Recently, I wrote on the importance of human capital in building a developmental and entrepreneurial state. I also attended an event hosted by Duke Corporate Education, titled the Davos of Human Capital, where all the speakers unanimously concurred and spoke passionately about the urgent necessity to build future skills by leveraging the power of people to create exciting, relevant and sustainable technologies for our years ahead.

Recently, I wrote on the importance of human capital in building a developmental and entrepreneurial state. I also attended an event hosted by Duke Corporate Education, titled the Davos of Human Capital, where all the speakers unanimously concurred and spoke passionately about the urgent necessity to build future skills by leveraging the power of people to create exciting, relevant and sustainable technologies for our years ahead.

Last year, in celebration of what could have been the 100th birthday of Nelson Mandela, I penned a compilation of Madiba’s most empowering and inspirational quotes – 100 to be exact. While compiling these, it quickly became evident to me that South Africa’s best-loved statesman wanted us all to feel a sense of shared identity, shared understanding, shared norms, shared values, trust, reciprocity and cooperation. He wanted to build a society with a network of relationships, where people support one another.

Bluntly put, the concept of social capital is all about helping each other out. It involves creating connections and building solid, mutually beneficial relationships that can weather any storm during our todays and our tomorrows. For example, when someone is looking for a job, the odds are that most of us probably know someone who knows someone that can provide this job. Ultimately, it’s about “I’ve got your back and I know you’ve got mine.” We must create a proactive ‘caring society’ so to speak, by helping to provide opportunities for those around us. It is all about opening doors for the people behind us and even for those ahead of us.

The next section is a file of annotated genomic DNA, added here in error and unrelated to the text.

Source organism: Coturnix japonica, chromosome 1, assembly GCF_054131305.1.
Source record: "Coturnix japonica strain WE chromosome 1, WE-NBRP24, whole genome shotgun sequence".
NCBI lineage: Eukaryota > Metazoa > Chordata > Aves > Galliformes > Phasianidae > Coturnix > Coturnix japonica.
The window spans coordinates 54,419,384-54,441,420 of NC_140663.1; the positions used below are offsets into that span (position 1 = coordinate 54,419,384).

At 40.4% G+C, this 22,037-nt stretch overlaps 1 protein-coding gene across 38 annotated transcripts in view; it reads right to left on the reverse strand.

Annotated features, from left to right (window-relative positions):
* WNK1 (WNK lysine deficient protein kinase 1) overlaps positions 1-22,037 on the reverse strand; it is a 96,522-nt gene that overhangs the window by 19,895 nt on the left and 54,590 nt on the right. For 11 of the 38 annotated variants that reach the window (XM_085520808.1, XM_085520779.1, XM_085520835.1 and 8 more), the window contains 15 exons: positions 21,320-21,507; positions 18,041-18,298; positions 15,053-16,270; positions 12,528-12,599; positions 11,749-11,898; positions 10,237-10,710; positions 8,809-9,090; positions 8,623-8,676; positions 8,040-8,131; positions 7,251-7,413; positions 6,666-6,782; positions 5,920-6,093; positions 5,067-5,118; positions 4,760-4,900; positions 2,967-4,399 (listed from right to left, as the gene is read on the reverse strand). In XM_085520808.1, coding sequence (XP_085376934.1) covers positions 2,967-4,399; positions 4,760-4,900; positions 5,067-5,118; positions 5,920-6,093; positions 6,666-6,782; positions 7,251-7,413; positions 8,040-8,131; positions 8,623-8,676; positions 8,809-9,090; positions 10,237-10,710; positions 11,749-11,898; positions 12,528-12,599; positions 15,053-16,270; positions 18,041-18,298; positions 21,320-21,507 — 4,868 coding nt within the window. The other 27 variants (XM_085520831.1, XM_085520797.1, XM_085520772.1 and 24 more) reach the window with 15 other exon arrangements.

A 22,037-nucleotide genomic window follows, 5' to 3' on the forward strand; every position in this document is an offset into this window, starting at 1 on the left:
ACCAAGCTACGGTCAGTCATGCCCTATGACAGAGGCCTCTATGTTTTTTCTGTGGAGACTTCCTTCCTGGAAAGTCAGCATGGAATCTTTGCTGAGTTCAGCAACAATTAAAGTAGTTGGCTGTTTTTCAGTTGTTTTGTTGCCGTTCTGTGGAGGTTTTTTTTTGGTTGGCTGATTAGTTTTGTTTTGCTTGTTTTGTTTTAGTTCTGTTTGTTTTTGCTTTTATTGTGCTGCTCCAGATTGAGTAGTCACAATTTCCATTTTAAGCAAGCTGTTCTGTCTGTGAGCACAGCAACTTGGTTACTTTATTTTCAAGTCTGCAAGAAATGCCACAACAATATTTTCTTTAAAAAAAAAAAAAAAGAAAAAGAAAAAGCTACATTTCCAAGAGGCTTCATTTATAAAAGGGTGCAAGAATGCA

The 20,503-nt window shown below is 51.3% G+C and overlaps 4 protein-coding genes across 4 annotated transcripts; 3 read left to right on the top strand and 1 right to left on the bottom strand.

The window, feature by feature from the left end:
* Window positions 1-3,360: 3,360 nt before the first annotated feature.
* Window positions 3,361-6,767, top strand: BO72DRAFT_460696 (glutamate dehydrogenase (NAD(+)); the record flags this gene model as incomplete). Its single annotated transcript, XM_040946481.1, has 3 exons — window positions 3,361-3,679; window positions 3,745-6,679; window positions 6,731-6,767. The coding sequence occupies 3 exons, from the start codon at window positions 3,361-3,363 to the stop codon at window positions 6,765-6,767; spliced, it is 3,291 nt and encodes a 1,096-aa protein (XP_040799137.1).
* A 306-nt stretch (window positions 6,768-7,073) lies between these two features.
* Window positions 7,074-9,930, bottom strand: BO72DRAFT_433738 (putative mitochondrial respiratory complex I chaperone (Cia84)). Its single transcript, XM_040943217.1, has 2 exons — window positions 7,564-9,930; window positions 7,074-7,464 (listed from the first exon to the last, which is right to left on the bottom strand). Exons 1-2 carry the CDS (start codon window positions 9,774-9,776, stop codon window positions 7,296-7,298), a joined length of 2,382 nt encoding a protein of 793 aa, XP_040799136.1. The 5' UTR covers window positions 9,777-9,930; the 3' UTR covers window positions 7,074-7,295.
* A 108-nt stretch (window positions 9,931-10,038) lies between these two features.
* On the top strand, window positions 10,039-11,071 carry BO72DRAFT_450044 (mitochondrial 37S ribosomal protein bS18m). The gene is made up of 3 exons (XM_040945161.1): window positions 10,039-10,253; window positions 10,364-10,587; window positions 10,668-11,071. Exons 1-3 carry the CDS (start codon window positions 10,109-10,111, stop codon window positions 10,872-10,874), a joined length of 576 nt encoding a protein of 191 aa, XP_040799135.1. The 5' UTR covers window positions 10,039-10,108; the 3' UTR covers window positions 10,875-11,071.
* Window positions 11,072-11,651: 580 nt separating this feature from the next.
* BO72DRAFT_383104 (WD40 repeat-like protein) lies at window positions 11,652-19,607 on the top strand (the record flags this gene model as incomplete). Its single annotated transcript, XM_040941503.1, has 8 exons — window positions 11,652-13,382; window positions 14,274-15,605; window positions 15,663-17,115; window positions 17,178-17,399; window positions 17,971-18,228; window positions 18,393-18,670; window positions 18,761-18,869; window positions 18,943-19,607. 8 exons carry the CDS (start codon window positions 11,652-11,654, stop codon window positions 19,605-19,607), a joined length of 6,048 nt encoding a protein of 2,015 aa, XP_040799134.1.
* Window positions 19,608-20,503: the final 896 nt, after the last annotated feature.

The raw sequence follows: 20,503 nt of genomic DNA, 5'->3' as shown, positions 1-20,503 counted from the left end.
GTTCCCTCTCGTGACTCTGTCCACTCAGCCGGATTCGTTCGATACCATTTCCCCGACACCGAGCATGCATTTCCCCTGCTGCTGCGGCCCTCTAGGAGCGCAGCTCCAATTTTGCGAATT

According to the Organisation for Economic Cooperation and Development (OECD), social capital has existed for almost a century. It may first have appeared in a book published in the US during 1916 that discussed how neighbours could work together to oversee schools. Author Lyda Hanifan referred to social capital as “those tangible assets that count for most in the daily lives of people, namely goodwill, fellowship, sympathy, and social intercourse among the individuals and families who make up a social unit”. This gives an even broader sense of what’s meant by social capital, although today it would be hard to come up with a single definition that satisfies everyone. For the sake of simplicity however, we can think of social capital as the links, shared values and understandings in society that enable individuals and groups to trust each other and so work together.

On Mandela Day, we’re continuing our drive at 22 on Sloane to build social capital by gathering together a community of entrepreneurs, mentors, coaches, entrepreneur support organisations and other relevant parties. We are even challenging seasoned executives to network with our startups for 67minutes.

So, how do we build trust and how do we ensure that our start-ups build social capital by operating in a trusting, transparent and well-networked environment?

I think the Global Entrepreneurship Network (GEN) has gone a long way in helping to address this. The dynamics of the network we have built over the years instils a strong sense of trustworthiness and reputation, where for example, a US-based business knows it can trust a GEN-linked provider from anywhere in the world. Led by the President Jonathan Ortmans, the network has now expanded into 170 nations with millions of members.